32 © 2010 Joshua S. Goldstein and Jon C. Pevehouse Strategy: Statecraft Deterrence –Uses a threat to punish another actor if it takes a certain negative action. Compellence –Refers to the use of force to make another actor take some action (rather than refrain from taking an action). Escalation –A reciprocal process in which two (or more) states build up military capabilities in response to each other.

33 © 2010 Joshua S. Goldstein and Jon C. Pevehouse The Prisoner’s Dilemma Game theory –Branch of mathematics concerned with predicting bargaining outcomes. –Game is a setting in which two or more players choose among alternative moves, once or repeatedly. –Each combination of moves (by all players) results in a set of payoffs (utility) to each player. –Game theory aims to deduce likely outcomes given the players’ preferences and the possible moves open to them. Game theory first used in IR in the 1950s and 1960s –Focus on U.S./Soviet relations –Numb3rsNumb3rs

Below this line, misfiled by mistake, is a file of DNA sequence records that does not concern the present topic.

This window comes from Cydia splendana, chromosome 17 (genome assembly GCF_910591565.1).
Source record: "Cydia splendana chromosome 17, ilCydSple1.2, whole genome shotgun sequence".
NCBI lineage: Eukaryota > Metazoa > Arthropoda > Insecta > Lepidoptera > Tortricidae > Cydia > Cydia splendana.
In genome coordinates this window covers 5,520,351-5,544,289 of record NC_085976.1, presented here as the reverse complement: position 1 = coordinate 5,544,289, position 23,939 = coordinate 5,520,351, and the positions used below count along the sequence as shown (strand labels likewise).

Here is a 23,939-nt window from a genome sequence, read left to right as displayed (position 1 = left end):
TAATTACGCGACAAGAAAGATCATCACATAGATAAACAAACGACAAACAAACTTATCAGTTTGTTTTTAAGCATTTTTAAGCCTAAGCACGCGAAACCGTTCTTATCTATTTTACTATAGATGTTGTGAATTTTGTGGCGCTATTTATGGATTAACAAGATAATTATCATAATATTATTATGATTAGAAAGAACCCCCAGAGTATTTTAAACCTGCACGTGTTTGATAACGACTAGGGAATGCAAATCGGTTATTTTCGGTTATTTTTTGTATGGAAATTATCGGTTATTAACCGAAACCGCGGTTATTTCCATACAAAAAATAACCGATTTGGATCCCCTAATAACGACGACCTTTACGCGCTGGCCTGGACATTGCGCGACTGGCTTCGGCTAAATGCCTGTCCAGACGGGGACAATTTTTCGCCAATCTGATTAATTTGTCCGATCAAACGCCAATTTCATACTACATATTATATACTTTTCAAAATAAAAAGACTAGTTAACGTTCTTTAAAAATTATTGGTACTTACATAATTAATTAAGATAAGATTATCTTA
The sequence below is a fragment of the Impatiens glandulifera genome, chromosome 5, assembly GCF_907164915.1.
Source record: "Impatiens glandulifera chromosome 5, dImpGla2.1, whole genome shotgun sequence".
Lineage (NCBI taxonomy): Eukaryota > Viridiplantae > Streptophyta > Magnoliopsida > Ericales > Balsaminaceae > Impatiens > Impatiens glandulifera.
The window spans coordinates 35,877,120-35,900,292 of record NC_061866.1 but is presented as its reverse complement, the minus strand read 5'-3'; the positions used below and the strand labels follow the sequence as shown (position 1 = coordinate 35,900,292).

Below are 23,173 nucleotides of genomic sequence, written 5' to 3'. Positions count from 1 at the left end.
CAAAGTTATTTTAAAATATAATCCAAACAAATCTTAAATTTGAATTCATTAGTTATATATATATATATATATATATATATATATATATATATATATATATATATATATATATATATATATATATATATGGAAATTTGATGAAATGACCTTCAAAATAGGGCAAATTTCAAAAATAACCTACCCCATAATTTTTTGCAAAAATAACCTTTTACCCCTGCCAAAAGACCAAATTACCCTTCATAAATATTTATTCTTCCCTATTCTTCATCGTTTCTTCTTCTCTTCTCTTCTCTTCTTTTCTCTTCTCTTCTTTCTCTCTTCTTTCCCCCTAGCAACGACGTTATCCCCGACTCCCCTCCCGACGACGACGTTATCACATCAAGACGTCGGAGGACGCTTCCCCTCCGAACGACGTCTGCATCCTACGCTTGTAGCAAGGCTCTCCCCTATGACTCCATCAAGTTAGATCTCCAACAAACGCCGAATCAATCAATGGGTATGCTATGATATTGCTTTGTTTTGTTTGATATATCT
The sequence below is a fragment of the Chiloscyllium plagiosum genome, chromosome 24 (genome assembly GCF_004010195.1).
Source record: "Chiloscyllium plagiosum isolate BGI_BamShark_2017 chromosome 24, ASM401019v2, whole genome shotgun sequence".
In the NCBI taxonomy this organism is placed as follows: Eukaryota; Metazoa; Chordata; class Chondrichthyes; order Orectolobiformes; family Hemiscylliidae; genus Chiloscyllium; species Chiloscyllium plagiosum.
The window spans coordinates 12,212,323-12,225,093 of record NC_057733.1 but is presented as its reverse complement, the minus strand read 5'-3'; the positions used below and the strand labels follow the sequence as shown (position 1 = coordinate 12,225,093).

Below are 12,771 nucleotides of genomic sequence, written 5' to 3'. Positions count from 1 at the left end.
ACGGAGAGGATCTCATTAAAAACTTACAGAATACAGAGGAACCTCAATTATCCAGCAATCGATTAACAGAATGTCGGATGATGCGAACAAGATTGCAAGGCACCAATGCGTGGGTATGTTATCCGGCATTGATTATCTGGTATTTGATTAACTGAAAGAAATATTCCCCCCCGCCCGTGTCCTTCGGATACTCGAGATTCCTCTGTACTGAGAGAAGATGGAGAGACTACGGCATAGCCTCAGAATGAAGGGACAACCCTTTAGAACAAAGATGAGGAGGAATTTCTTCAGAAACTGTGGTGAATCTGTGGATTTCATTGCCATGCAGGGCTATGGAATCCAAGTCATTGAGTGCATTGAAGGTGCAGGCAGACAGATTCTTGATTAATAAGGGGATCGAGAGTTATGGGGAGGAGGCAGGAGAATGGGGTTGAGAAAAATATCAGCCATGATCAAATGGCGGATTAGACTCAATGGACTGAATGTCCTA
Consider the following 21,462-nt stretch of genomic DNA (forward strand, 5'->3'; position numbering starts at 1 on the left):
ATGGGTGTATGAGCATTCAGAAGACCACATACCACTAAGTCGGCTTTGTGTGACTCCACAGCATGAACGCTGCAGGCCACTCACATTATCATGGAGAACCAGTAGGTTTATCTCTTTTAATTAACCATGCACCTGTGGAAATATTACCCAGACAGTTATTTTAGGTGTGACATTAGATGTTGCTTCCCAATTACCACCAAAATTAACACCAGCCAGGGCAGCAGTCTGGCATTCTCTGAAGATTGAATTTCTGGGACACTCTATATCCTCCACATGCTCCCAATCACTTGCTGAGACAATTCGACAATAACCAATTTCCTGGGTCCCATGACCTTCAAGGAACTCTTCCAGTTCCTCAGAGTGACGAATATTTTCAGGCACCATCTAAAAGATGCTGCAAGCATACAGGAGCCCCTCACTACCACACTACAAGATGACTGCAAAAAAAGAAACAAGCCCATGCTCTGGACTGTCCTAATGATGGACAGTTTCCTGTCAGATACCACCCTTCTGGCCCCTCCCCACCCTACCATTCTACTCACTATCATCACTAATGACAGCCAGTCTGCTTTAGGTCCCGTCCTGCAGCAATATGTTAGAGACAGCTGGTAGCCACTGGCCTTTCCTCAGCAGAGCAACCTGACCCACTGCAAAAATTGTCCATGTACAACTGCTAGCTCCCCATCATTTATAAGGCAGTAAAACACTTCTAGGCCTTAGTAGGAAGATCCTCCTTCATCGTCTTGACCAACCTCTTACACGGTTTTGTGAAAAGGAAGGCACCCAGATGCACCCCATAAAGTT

34 © 2010 Joshua S. Goldstein and Jon C. Pevehouse The Prisoner’s Dilemma Zero-sum games versus non-zero-sum games Prisoner’s Dilemma (PD) –Captures the kind of collective goods problem common to IR –All players make choices that in the end make them all worse off than under a different set of moves. –They could all do better, but as individual rational actors they are unable to achieve this outcome. –Bank robber story –IR example: the arms race

35 © 2010 Joshua S. Goldstein and Jon C. Pevehouse The Prisoner’s Dilemma Other games: –Chicken and the Cuban Missile Crisis –Kennedy, some argue, “won” by seeming ready to risk nuclear war if Soviet Premier Khrushchev did not back down and remove Soviet missiles from Cuba. –There are alternative explanations of the outcome as well.